Nick Football, an elder living in Behchokǫ̀, N.W.T., says his monthly pension barely covers his rent and utilities each month.
"If I run out of food next week, I have to set a snare in order for me to eat. To me, that's not right," he told a group of regular MLAs on Monday evening in his language, Tłı̨chǫ Yatıì.
Football also said his arrears continue to grow — but his pension does not.
"I don't know what to do at this time. I feel hopeless sometimes. I may be homeless, I may be roaming from house to house. I may be out in the streets, sleeping on the cement. You never know."
Football was one of about a dozen residents who addressed the territory's standing committee on social development in Behchokǫ̀. The public hearing was the third organized by the committee — the other two took place in Inuvik and Fort Good Hope — to hear from people about housing and homelessness prevention.
The committee also spoke to youth in Yellowknife, organized a days-long, territory-wide phone call, and put together an online survey to engage people on the issue. There was also a weather-delayed attempt to travel to Paulatuk — all in hopes of gathering information before making recommendations to the Legislative Assembly this fall.
Back in the spring, there were 849 names on a waitlist for public housing in the N.W.T. The vast majority at the time (501) were people waiting for a one-bedroom place. There are 2,600 public housing units throughout the territory — but most are decades old. Some suffer environmental damage, like erosion or mould. Many are also overcrowded.
Rental arrears were one of the common themes of the evening, with one elder questioning why her debt to Housing NWT had grown to $33,000, and one homeless couple wishing theirs would be forgiven so they could have a second chance at a public housing unit.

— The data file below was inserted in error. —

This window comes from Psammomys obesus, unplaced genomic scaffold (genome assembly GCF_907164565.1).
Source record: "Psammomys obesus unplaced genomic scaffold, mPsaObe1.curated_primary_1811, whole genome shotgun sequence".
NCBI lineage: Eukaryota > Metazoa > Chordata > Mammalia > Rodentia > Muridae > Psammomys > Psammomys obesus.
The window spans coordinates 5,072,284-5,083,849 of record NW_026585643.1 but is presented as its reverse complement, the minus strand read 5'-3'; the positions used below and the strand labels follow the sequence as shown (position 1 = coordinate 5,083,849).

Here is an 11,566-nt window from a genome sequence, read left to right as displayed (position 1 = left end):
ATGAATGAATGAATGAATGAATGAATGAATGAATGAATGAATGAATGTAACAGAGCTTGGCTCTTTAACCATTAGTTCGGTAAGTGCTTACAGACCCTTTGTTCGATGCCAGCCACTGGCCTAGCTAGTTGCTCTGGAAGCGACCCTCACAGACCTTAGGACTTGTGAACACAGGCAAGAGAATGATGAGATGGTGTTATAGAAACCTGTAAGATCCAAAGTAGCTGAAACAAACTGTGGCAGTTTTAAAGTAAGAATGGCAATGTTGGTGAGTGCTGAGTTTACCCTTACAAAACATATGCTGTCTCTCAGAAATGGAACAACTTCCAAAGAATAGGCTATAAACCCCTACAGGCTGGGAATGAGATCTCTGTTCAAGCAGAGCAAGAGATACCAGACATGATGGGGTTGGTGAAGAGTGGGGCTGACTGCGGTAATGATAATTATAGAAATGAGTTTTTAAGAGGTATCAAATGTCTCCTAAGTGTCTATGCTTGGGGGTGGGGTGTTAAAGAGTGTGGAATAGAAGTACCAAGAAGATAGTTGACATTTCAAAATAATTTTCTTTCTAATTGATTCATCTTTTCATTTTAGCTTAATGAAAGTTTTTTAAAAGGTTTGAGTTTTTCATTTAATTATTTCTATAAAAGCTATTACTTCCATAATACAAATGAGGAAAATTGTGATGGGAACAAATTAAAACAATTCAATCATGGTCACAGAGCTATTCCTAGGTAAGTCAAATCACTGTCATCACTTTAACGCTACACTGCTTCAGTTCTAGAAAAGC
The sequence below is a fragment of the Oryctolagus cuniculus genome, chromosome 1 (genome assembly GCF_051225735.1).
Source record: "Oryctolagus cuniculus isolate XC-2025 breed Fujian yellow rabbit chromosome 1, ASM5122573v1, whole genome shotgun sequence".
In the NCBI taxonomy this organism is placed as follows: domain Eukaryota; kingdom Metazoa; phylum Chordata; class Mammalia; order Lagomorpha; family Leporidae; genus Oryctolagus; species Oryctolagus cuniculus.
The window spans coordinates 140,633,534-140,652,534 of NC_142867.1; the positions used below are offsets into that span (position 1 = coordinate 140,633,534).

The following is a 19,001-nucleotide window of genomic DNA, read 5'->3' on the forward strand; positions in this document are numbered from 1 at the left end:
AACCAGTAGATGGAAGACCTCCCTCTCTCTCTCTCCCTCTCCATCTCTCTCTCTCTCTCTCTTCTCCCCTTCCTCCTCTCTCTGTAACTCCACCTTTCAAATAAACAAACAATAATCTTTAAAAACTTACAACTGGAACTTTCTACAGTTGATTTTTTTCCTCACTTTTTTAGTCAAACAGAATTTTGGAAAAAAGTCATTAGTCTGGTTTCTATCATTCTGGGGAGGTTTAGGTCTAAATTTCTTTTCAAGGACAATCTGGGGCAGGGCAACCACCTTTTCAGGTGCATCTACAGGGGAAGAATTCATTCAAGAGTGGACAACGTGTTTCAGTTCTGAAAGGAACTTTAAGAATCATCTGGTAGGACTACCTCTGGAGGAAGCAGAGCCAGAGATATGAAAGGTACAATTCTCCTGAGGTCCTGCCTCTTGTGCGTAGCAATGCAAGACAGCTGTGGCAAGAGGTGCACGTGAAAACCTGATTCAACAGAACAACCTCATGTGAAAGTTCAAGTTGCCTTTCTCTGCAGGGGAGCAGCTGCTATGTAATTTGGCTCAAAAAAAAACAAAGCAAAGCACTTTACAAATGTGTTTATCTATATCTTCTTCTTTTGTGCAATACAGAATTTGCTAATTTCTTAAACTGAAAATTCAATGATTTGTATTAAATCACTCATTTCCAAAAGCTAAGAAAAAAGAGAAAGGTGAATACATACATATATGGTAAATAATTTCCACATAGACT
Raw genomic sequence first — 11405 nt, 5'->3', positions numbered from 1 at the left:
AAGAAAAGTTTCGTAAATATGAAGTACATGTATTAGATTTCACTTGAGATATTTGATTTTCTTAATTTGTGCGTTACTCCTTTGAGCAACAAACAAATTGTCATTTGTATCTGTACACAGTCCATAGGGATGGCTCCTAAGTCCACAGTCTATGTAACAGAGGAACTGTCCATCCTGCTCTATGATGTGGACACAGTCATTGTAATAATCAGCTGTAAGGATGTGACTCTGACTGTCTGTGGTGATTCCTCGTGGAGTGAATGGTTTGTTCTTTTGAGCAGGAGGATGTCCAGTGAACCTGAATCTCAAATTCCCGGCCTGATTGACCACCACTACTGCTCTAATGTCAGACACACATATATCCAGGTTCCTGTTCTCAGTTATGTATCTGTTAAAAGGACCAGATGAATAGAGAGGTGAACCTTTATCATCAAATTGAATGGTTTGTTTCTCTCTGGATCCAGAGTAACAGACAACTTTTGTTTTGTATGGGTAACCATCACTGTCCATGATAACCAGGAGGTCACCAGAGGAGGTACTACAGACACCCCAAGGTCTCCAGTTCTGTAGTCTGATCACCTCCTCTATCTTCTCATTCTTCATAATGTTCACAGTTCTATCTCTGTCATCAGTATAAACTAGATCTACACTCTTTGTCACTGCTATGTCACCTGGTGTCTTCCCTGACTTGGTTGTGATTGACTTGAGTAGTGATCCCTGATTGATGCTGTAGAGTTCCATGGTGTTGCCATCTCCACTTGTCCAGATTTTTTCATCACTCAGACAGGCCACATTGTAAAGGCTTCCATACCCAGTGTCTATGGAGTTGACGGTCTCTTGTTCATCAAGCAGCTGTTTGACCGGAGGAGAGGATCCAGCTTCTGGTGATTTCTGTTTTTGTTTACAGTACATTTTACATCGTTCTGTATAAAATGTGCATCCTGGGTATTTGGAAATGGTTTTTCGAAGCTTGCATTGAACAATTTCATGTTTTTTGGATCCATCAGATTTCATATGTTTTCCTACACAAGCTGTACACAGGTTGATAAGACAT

Caitlin Cleveland, MLA for Kam Lake and the committee's chair, told CBC News after the meeting that she'd heard from elders who had amassed five- and even six-figure rental arrears. "How did we get here? How are we expecting people to be able to live their lives … when they're weighed down by these massive arrears?"
Some residents also drew attention to long overdue repairs needed in their homes.
Louis Flunky, an elder, said he approached the committee in a calm and humble manner as he asked — for the last time — for years-old fire damage in his rental unit to be repaired.
"If you leave without answering any of my questions, I may move out and put a wall tent somewhere," he said, adding that he would be "very thankful" for the support.
Jackson Lafferty, the Tłı̨chǫ grand chief, touted the Tłı̨chǫ government's plans to spend $42 million it had received from the federal government for housing. The multi-year funding has been used, since May 2020, to add a total of 60 new housing units in Tłı̨chǫ communities by next April.
He also asked the territory to partner with the Tłı̨chǫ government to build a bigger shelter in Behchokǫ̀.
Resident Nora Wedzin pointed out, as did at least one other person, that Paulie Chinna, the territory's housing minister, wasn't present for the meeting. Wedzin also called on the committee to stop talking about housing and to take action on it.
Wedzin described problems of nepotism, said Housing NWT was poorly managed, and that people in Behchokǫ̀ didn't know which housing offices (local, regional, or in Yellowknife) to hold accountable for their needs.
"We've heard a lot about transparency, whether it was transparency in how programs work or transparency in programs that exist," said Cleveland.
She said people in the N.W.T. have also described income thresholds and access to repair programs as barriers to housing, and she said there needs to be a "shift in the mindset" of how policies are set up and upheld.
"The biggest thing we'd like to see out of this is some real policy changes that help people stay housed," Wedzin said.